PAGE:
Sunday, August 14, 2011

I See Trees of Green...

My friend Debbie Sawzak of Toronto sent me this gem she had written. I asked her permission to share it on my blog.
On my way into Brampton for the "Insurgency" the other night, I was listening to instrumental music that seemed to make the world around me into a movie. So I decided to have a good look at what was passing by, and enjoy it as something of which I was a little moving part. The thought struck me—perhaps as a result of having listened to Gunton on creation, having read Capon on the theme of what we are here for, and edited a chapter of Baxter’s book in which he goes on about the great dance and God’s delight in it—how intensely the triune God loves the world, not as an abstract entity but as a concrete, living ensemble of particular people and things. When you love someone, whether a spouse, child, or dear friend of long standing, you love them moving, sitting still, asleep, doing stuff; you love the way their hand looks holding a pen, the way they pedal a bicycle, the way they look up from a book when they hear something outside. There are instants when you just watch them and they don’t know it, and part of the sheer pleasure you have in doing so is linked to their unconsciousness of you in that moment. And I thought, as my eyes and ears took in everything around me, that it is probably the same for God: that he loves this elderly Asian lady, not just in general, but loves her specifically as she bobs up and down pulling that little bungee-corded cart of groceries behind her across the crosswalk, loves those two young twenty-something guys and the way they sit on that bench waiting for the bus, one leaning back with his legs sprawled in front of him and the other bent over with his elbows on his knees and his head in his hands. He loves how that girl strides along with her backpack on her back, her thumbs hooked in the straps. He takes a particular secret delight in enjoying them while they are paying no special attention to him, the way we do with those we love when they are absorbed in something.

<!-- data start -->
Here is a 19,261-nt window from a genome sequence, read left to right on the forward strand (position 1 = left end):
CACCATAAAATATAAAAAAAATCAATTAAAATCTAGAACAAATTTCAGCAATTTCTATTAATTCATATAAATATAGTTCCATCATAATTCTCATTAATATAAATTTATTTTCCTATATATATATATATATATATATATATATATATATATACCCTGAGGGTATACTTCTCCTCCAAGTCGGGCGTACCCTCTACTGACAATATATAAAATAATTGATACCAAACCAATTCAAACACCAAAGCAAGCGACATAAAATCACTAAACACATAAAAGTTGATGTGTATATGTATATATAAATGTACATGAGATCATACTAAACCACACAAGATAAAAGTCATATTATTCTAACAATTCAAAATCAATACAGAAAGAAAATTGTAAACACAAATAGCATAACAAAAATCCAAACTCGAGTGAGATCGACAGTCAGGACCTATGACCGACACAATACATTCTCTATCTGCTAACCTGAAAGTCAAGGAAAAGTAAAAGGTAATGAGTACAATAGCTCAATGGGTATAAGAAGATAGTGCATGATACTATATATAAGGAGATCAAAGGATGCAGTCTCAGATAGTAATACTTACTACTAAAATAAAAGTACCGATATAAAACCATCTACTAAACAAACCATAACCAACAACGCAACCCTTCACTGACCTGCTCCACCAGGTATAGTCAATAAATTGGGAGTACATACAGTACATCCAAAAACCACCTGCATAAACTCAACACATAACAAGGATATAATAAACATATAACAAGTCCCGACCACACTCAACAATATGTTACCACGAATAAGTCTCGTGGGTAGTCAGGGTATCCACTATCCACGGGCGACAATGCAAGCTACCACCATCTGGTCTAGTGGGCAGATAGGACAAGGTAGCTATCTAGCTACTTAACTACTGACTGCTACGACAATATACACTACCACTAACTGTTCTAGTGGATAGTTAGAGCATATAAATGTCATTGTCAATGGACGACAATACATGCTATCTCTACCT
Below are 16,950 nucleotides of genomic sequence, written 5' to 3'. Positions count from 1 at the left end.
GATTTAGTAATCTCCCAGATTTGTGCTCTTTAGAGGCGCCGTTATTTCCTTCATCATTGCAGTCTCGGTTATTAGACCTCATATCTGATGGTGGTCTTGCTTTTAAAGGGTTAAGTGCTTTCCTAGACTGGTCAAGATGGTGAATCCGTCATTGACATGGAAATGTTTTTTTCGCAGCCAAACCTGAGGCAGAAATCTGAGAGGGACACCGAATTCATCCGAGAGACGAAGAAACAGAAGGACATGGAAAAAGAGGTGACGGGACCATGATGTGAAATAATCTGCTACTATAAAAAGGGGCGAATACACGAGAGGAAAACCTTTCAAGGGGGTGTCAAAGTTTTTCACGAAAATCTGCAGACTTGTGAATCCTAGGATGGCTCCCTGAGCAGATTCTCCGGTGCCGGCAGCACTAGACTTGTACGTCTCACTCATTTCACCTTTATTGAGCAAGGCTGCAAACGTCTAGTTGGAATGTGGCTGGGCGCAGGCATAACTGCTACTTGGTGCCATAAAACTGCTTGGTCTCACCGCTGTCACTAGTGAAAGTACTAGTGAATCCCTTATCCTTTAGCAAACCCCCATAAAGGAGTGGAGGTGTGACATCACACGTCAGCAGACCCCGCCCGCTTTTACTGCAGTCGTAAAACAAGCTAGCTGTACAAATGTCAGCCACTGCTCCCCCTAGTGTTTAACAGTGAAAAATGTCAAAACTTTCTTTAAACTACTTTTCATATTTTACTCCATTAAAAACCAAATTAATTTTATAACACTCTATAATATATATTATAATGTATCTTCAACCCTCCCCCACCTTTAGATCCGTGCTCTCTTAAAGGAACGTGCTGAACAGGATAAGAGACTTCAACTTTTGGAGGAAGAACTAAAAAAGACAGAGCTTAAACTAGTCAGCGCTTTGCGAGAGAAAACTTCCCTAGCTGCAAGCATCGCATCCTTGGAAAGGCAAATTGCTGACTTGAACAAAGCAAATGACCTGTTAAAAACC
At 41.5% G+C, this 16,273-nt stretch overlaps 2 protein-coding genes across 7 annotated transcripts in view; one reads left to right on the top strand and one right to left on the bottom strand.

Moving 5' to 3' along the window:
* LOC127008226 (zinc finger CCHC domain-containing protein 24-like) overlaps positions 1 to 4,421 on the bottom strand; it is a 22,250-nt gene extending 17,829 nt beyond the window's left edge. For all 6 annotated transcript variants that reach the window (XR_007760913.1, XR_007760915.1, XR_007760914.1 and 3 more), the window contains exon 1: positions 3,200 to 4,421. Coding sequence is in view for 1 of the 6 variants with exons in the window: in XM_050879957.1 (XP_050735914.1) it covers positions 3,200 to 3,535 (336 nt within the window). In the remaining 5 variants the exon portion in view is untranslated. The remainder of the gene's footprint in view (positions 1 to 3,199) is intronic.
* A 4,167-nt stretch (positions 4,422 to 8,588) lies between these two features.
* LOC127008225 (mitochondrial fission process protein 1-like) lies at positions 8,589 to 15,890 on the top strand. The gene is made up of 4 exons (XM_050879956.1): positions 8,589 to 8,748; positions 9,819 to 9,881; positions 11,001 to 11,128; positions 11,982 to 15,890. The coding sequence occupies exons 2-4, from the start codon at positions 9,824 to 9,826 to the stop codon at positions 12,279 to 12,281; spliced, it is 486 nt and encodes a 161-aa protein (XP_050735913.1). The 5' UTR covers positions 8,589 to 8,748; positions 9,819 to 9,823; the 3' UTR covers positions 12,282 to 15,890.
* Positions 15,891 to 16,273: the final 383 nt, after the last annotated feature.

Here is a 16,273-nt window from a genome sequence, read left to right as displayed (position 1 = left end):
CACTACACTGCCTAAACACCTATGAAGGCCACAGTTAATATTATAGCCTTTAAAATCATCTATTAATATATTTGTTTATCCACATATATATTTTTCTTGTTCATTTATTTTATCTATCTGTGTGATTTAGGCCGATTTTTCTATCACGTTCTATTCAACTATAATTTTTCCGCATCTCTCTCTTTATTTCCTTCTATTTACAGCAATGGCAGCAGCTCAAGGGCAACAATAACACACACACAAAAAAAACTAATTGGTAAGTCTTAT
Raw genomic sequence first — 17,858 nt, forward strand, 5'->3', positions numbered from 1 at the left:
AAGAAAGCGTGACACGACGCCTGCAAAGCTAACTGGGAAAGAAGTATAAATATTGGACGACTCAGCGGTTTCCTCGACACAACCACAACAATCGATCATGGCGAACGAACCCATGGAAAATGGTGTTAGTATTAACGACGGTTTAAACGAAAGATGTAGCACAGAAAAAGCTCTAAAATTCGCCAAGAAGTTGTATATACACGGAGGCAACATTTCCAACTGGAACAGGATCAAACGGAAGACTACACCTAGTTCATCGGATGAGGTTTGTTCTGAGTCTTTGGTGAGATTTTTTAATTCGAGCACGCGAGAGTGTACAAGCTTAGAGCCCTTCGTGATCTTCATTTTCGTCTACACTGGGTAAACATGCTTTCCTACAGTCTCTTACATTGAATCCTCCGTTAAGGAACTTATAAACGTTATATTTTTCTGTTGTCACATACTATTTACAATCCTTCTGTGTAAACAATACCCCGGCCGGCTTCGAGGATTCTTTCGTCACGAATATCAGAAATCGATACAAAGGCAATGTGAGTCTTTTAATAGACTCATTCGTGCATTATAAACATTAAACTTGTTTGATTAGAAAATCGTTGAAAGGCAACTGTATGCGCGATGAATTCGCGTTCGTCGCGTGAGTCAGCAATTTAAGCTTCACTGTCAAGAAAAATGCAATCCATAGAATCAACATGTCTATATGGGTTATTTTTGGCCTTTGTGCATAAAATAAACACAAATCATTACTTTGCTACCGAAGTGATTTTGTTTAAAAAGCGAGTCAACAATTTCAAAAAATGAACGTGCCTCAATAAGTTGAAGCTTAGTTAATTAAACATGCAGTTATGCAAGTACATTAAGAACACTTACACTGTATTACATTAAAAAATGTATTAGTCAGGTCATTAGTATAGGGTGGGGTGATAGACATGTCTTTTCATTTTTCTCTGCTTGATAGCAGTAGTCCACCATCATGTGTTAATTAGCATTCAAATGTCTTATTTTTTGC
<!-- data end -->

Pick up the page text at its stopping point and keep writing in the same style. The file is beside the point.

And not only people, either: he loves how that tree sways and is moved differently but seamlessly by the swaying from the tip down to the lowest branch, how the four legs of that dog running along the sidewalk are so nimble and coordinated, how that bird alights flawlessly on the knife-edge of the top of that sign and manages to keep its perch there while a heavy truck whooshes by, how the clouds change shape and colour ever so slightly as the air moves them high above us. And not only things he’s made, either, but things we’ve made out of the things he’s made: he loves the way those words look as they scroll across that digital sign, the arrangement of bricks outlining and accenting the windows of that building, the distinctive ringing made by the bell on that boy’s bike as his thumb presses the lever and the little hammer strikes the metal numerous times a second, the way the red, green, and yellow lights control the traffic so that two lanes of cars start moving at once and turn left in a single smooth arc. He thinks, “Man, this is cool. I’m so glad this is here!” Of course, he also sees a whole lot of shabby and horrible and wrecked things that cause him sorrow, more sorrow and grief than we can possibly imagine. But this grief is also just as much part and proof of his loving, and he doesn’t give up.

I thought about how this material world is home for us, precious and familiar, and how it has become home for God too, precious and familiar, because he has been actively present in it all along, has even been here in the Son in the same flesh as ours by which we experience all these things.

All these thoughts drew praise from my heart.